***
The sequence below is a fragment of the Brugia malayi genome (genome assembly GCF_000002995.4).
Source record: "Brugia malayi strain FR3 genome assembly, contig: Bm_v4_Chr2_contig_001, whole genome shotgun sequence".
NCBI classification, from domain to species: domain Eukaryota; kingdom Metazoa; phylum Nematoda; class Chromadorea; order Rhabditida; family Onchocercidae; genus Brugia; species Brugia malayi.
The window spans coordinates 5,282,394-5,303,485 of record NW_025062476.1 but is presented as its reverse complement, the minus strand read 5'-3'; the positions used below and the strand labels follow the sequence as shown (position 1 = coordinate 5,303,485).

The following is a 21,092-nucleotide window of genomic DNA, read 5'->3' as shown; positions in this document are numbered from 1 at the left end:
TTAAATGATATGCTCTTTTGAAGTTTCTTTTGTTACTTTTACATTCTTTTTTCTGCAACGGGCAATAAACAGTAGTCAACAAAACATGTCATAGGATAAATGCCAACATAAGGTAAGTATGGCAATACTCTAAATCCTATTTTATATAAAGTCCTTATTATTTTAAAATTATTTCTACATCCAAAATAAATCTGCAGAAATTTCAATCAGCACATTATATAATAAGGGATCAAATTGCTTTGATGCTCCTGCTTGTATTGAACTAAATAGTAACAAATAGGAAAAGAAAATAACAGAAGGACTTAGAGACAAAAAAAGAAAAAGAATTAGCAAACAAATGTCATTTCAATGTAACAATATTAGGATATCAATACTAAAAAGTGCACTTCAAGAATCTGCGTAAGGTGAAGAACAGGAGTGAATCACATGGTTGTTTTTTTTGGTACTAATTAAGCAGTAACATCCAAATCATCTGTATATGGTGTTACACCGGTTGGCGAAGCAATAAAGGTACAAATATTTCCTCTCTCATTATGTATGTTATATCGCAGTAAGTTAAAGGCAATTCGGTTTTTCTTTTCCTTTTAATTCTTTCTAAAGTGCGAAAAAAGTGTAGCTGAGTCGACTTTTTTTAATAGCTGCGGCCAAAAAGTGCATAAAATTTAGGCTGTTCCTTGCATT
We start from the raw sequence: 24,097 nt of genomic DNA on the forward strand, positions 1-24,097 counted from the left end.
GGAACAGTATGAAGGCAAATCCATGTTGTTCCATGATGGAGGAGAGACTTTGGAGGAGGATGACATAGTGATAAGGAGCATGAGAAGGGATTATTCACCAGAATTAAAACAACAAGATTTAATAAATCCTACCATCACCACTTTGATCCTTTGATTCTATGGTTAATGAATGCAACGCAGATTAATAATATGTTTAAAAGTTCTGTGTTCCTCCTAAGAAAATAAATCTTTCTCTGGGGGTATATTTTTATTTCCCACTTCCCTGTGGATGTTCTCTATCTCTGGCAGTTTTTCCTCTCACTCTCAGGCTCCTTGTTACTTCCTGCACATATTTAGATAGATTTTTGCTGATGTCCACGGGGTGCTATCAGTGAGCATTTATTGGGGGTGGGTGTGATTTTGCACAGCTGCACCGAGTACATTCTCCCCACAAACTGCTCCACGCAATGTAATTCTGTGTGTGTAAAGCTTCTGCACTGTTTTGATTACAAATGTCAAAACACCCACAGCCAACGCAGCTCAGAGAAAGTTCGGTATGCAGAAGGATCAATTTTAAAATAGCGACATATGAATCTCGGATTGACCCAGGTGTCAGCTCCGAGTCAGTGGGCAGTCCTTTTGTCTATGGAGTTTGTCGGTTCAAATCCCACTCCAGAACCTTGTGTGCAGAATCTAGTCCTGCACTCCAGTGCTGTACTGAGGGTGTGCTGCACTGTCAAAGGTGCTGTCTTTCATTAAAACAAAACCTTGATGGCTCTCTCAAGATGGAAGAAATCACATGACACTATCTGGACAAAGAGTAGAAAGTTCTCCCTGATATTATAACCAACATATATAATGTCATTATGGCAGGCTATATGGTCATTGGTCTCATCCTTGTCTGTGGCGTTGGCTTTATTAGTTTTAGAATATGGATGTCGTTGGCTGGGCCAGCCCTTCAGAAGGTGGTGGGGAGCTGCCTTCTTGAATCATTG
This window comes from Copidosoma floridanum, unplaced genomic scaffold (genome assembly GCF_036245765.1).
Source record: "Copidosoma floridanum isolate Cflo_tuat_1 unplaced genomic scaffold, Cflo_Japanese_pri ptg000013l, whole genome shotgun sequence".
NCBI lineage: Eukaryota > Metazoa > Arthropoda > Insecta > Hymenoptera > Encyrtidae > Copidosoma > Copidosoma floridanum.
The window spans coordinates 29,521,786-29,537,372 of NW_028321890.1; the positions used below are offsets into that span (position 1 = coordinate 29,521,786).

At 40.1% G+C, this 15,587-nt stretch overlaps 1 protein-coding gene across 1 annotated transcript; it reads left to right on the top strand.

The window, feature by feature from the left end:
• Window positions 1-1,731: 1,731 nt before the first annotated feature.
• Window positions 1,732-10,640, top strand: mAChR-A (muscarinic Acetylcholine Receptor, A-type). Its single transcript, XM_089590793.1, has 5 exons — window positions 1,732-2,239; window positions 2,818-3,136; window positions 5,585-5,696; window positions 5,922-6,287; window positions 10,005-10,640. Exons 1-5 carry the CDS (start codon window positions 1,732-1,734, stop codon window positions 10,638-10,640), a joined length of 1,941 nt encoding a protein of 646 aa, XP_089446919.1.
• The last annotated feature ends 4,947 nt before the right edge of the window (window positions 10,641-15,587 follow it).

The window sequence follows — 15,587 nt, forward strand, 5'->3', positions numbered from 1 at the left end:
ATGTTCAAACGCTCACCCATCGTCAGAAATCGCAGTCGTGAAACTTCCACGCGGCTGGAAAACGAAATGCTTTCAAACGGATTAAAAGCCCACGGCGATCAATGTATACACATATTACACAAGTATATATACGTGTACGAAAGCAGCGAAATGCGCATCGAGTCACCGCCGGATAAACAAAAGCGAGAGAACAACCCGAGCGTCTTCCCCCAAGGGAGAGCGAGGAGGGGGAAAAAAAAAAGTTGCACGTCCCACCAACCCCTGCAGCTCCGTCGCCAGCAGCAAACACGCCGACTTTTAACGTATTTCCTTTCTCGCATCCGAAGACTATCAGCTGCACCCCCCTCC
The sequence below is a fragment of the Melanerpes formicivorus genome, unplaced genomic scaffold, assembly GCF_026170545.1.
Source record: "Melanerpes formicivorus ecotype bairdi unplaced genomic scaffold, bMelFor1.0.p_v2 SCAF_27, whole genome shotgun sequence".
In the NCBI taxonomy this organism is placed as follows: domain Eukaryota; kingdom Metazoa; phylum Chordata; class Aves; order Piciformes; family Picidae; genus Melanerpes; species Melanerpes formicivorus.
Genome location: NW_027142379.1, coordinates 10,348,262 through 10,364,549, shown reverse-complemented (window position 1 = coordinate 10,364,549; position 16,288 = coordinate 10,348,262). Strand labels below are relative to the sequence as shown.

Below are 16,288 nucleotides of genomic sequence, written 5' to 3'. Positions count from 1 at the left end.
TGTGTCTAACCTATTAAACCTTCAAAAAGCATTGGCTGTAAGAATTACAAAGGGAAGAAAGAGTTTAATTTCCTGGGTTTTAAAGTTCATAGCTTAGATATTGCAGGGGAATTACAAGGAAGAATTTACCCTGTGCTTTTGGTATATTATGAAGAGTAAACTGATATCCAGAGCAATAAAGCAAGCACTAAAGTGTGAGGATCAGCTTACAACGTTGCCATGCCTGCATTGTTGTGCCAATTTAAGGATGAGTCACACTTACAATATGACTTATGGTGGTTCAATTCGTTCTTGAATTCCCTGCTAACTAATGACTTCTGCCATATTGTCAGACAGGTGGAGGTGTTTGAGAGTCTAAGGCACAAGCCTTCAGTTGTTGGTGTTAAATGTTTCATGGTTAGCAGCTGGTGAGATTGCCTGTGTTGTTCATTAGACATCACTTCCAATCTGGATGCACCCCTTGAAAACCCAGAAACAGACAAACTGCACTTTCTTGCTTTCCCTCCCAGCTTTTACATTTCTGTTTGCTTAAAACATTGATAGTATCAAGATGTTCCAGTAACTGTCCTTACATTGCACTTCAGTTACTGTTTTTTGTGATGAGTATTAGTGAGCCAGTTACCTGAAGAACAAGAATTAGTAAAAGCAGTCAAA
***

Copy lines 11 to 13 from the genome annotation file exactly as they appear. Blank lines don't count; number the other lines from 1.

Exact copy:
NCBI lineage: Eukaryota > Metazoa > Arthropoda > Insecta > Hymenoptera > Encyrtidae > Copidosoma > Copidosoma floridanum.
The window spans coordinates 29,521,786-29,537,372 of NW_028321890.1; the positions used below are offsets into that span (position 1 = coordinate 29,521,786).

At 40.1% G+C, this 15,587-nt stretch overlaps 1 protein-coding gene across 1 annotated transcript; it reads left to right on the top strand.